no book will help you more than the slimmest of them all, Strunk & White's The Elements of Style.

Absolute bullshit. That book can sometimes help fledgling writers trim their excesses, but it is of no conceivable use to an editor.

/have been an editor for twenty years
posted by languagehat at 5:53 AM on May 9, 2009 [1 favorite]


In addition to CMS, back when I was editing, I got a lot of use out of Merriam-Webster's Manual for Writers and Editors. While not as authoritative as CMS, nor as exhaustive, the Manual covers most things that come up. Where the book really helped me learn how to do the job was its explication of the production process -- from manuscript submission to blueline approval.

I agree with languagehat's estimation of Elements here, but I think his expression of that opinion might benefit from some editorial restraint.
posted by notyou at 7:43 AM on May 9, 2009


Dear languagehat, I've been an editor for more than your "twenty years", and I'm perfectly entitled to my opinion. By the way, "Absolute bullshit" is one of those fashionable terms a good editor would delete from your post. Some words add nothing but length to your prose: Use adjectives to make your meaning more precise and be cautious of those you find yourself using to make it more emphatic.
posted by dov at 7:49 AM on May 9, 2009


Two recommendations that I have not yet read but look interesting, at least:

Developmental Editing

The Subversive Copy Editor

Are you talking about editing grammar, or what is called "developmental editing" -- the structure and organization of the material, more than just copyediting?

Also, I have mixed feelings on Strunk & White, so you're both right. I always enjoyed having it on the shelf, giving me the stinkeye every time I left in an instance of "the fact that" and encouraging me to omit needless words. Yet this article and other criticisms should not be ignored:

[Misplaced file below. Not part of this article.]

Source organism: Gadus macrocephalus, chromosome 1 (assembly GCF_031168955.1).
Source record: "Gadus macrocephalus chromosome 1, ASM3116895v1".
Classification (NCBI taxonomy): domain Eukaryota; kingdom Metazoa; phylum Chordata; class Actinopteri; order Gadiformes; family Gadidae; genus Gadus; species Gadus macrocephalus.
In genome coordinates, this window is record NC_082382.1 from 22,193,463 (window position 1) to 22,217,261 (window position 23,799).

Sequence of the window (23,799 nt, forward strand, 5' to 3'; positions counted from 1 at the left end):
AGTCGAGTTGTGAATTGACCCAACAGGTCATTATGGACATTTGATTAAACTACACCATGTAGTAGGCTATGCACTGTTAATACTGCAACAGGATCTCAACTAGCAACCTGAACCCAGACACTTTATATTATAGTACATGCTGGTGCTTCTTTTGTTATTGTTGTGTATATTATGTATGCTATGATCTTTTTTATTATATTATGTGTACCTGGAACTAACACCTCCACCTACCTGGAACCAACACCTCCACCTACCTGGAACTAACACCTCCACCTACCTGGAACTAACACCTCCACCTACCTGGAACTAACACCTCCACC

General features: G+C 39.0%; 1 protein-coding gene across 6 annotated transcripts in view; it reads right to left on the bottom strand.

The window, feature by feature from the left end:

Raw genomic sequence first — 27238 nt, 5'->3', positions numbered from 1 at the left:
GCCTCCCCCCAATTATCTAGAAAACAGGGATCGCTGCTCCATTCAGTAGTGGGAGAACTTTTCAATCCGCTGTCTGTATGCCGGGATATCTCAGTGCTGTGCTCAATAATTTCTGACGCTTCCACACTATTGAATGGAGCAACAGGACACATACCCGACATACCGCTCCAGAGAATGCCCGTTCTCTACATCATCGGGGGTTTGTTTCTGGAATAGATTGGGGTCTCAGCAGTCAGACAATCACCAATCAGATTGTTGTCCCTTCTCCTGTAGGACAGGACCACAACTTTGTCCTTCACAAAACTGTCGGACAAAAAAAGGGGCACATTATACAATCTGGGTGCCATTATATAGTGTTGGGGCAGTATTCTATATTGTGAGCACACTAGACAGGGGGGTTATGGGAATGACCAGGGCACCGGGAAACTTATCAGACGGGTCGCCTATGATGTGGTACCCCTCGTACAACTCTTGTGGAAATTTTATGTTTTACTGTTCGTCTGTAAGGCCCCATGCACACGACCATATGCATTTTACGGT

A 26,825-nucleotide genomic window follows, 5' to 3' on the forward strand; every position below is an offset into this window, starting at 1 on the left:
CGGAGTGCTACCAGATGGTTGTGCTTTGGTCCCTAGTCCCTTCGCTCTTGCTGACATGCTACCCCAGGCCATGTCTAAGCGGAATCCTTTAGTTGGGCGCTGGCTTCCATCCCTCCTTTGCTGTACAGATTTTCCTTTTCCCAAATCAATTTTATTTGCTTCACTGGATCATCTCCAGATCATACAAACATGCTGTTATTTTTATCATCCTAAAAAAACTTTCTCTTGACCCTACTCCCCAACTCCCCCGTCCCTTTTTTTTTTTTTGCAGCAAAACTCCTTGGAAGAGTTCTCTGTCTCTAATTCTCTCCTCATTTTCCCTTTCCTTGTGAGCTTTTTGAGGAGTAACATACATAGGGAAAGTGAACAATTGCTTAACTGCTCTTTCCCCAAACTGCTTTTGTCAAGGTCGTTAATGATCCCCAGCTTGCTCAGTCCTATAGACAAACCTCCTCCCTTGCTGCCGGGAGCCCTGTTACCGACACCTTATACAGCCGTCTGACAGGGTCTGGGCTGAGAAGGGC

50 Years of Stupid Grammar Advice

So read it, but read the article, too.
posted by theredpen at 8:06 AM on May 9, 2009


The Oxford Style Manual is a superset of Hart's Rules and ODWES (the Oxford Dictionary for Writers and Editors), and is both an essential reference and helpful read.

Must also recommend Essential English for Journalists, Editors and Writers as an introduction to the craft and the closest thing to Strun k& White for editors that I've seen.
posted by fightorflight at 9:59 AM on May 9, 2009


The Oxford Style Manual is a superset of Hart's Rules and ODWES (the Oxford Dictionary for Writers and Editors), and is both an essential reference and helpful read.

Must also recommend Essential English for Journalists, Editors and Writers as an introduction to the craft and the closest thing to Strunk & White for editors that I've seen.
posted by fightorflight at 9:59 AM on May 9, 2009


On oldie that I loved during my editing days: Theodore M. Bernstein's "The Careful Writer."
posted by lazydog at 10:00 AM on May 9, 2009


Seconding The Subversive Copyeditor.
posted by ocherdraco at 10:14 AM on May 9, 2009


I'm Australian and I use Snook's and the Publication Manual of the American Psychological Association, because the field I work in relies on APA style.
posted by b33j at 3:25 PM on May 9, 2009